Below are the basic steps involved in CCD image calibration. For step-by-step instructions with specific software packages, see the Software Instructions section.
The first thing that must be done to a raw CCD image is calibration. This is where the dark frames you took along with your images come into play. There are other forms of image calibration, but the effects are more subtle and these techniques are covered in the Advanced Image Processing section.
Note: Some software packages allow you to automatically take and subtract dark frames while you are imaging. This is definitely recommended for the beginner. However many imagers find that they want to take all the raw images they can at the beginning of the night and take the dark frames later. The advantage to this method is that dark frames can be taken if the wind starts blowing, the clouds roll in, the moon rises, morning twilight begins, or your observing companions turn on their car lights to pack up and go home! This leaves the greatest opportunity to get images while the getting is good! Also, time is saved when you only have to take one dark frame for all images of a given exposure length, instead of a dark for every single image.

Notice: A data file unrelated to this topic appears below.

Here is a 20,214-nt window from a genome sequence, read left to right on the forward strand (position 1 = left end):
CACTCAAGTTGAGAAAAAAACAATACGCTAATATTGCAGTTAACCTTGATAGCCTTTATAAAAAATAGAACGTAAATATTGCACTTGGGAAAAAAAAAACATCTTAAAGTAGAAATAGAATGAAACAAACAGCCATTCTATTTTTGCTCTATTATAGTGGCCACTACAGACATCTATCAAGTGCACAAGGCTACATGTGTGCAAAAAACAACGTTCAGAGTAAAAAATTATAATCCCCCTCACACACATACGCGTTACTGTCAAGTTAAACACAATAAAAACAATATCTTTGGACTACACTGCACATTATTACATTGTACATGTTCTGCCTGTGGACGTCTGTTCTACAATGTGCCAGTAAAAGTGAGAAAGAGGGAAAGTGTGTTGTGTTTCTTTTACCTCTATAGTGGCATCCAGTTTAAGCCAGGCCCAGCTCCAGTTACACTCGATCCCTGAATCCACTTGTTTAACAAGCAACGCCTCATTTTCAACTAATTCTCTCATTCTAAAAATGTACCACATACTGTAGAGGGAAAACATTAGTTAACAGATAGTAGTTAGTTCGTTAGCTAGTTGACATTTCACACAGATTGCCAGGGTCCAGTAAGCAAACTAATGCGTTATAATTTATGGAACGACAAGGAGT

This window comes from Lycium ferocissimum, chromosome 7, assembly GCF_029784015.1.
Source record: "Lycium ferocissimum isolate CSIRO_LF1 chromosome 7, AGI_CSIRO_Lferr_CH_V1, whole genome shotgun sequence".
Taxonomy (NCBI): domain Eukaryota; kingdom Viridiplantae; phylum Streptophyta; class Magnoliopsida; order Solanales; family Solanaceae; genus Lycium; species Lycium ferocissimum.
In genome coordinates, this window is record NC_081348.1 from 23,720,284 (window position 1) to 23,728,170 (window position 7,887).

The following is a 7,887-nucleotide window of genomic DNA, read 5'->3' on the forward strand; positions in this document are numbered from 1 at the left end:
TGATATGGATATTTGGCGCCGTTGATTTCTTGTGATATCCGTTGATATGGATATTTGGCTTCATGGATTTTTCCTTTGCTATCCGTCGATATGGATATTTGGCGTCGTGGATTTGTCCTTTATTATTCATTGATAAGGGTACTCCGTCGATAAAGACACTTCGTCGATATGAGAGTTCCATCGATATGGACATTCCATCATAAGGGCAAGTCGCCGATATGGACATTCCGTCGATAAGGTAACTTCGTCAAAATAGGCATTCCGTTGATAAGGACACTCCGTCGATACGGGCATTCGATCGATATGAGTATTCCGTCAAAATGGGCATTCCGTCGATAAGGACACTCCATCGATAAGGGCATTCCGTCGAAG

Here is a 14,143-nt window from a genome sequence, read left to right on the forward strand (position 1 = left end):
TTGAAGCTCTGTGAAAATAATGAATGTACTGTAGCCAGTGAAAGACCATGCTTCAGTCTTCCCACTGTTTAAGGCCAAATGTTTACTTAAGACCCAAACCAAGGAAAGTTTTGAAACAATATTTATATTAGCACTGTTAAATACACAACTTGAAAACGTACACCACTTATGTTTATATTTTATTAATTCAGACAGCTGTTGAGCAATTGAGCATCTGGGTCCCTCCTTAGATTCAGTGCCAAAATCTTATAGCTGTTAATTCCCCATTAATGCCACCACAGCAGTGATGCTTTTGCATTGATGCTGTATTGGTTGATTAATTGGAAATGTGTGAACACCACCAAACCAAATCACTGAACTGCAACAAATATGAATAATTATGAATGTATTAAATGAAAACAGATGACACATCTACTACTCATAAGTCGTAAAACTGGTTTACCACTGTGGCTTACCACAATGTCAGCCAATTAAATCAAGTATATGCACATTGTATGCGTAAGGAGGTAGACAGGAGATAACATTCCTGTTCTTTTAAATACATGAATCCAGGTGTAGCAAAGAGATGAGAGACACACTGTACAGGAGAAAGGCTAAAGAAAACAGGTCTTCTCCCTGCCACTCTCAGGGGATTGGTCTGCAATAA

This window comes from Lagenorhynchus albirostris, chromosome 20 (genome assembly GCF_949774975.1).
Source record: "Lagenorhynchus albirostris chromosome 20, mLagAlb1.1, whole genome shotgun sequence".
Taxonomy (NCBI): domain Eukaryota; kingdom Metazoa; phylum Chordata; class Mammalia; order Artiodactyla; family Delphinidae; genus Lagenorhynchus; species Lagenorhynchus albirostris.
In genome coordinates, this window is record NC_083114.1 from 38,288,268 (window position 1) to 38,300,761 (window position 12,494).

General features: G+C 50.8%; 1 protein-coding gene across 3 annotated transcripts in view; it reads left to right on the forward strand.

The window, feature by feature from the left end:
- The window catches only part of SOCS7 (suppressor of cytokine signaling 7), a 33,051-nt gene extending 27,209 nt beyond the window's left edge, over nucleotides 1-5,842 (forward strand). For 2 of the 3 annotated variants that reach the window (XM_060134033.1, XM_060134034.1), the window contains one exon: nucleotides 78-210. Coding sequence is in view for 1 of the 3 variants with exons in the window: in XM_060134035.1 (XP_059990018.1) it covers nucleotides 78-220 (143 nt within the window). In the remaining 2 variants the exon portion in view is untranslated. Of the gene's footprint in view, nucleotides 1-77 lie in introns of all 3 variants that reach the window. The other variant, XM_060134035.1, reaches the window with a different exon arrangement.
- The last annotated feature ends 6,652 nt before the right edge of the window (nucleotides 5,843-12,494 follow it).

Below is an unprocessed, uncalibrated exposure of the Sculptor Galaxy, NGC253.
Notice that the image contains quite a bit of noise in the form of small white specks throughout the image. This is what we want to remove from the image. Below is a matching dark frame, taken using the same exposure time and camera temperature as the main image itself.
Select the Dark Subtract feature in your image processing software and select the appropriate image file for the dark frame. Subtract the dark frame from the raw image and voila!, you have a much prettier, less noisy image:
Note: The dark frame must be the same size as the raw image. You should not crop or perform any other processing on an image until after you have calibrated it (dark subtracted, etc).
There is still some noise left in the image. No longer bright pixels here and there, the noise is now just graininess in the dimmer parts of the image. Why not just take a longer exposure? You certainly can, but there are two limitations on just how long an exposure you can take. One factor is light pollution: a longer exposure will detect more light pollution, eventually washing out the faintest portions of the object being imaged. Even if you are imaging from a very dark location away from city lights, your exposure is limited by the tracking accuracy of your telescope and whether or not the scope is being guided. (See the Basics of Taking CCD Images section for more details.) The most common way to reduce the amount of noise is by compositing, or combining, multiple images, which is discussed in the following pages.